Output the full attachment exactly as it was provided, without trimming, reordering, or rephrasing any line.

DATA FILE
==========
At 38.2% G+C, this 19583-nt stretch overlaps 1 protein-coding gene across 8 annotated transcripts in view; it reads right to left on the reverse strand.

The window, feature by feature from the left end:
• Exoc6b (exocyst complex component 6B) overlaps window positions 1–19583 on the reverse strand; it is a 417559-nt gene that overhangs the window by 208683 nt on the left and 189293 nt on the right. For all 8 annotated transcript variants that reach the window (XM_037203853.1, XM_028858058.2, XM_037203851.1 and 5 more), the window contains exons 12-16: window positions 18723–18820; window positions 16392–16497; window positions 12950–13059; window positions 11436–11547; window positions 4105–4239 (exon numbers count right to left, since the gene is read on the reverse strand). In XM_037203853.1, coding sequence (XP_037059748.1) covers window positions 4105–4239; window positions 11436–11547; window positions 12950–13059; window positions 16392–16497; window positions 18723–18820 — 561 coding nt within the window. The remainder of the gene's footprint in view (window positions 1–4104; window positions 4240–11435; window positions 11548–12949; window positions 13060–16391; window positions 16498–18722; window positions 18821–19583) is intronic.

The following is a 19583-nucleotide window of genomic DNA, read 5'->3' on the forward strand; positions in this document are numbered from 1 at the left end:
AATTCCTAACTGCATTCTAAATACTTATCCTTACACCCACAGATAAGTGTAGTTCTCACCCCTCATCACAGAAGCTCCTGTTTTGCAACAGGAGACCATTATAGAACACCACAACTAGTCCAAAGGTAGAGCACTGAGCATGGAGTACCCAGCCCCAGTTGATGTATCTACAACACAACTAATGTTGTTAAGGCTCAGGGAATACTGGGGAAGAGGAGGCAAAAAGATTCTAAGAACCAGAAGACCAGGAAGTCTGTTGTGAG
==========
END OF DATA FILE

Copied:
At 38.2% G+C, this 19583-nt stretch overlaps 1 protein-coding gene across 8 annotated transcripts in view; it reads right to left on the reverse strand.

The window, feature by feature from the left end:
• Exoc6b (exocyst complex component 6B) overlaps window positions 1–19583 on the reverse strand; it is a 417559-nt gene that overhangs the window by 208683 nt on the left and 189293 nt on the right. For all 8 annotated transcript variants that reach the window (XM_037203853.1, XM_028858058.2, XM_037203851.1 and 5 more), the window contains exons 12-16: window positions 18723–18820; window positions 16392–16497; window positions 12950–13059; window positions 11436–11547; window positions 4105–4239 (exon numbers count right to left, since the gene is read on the reverse strand). In XM_037203853.1, coding sequence (XP_037059748.1) covers window positions 4105–4239; window positions 11436–11547; window positions 12950–13059; window positions 16392–16497; window positions 18723–18820 — 561 coding nt within the window. The remainder of the gene's footprint in view (window positions 1–4104; window positions 4240–11435; window positions 11548–12949; window positions 13060–16391; window positions 16498–18722; window positions 18821–19583) is intronic.

The following is a 19583-nucleotide window of genomic DNA, read 5'->3' on the forward strand; positions in this document are numbered from 1 at the left end:
AATTCCTAACTGCATTCTAAATACTTATCCTTACACCCACAGATAAGTGTAGTTCTCACCCCTCATCACAGAAGCTCCTGTTTTGCAACAGGAGACCATTATAGAACACCACAACTAGTCCAAAGGTAGAGCACTGAGCATGGAGTACCCAGCCCCAGTTGATGTATCTACAACACAACTAATGTTGTTAAGGCTCAGGGAATACTGGGGAAGAGGAGGCAAAAAGATTCTAAGAACCAGAAGACCAGGAAGTCTGTTGTGAG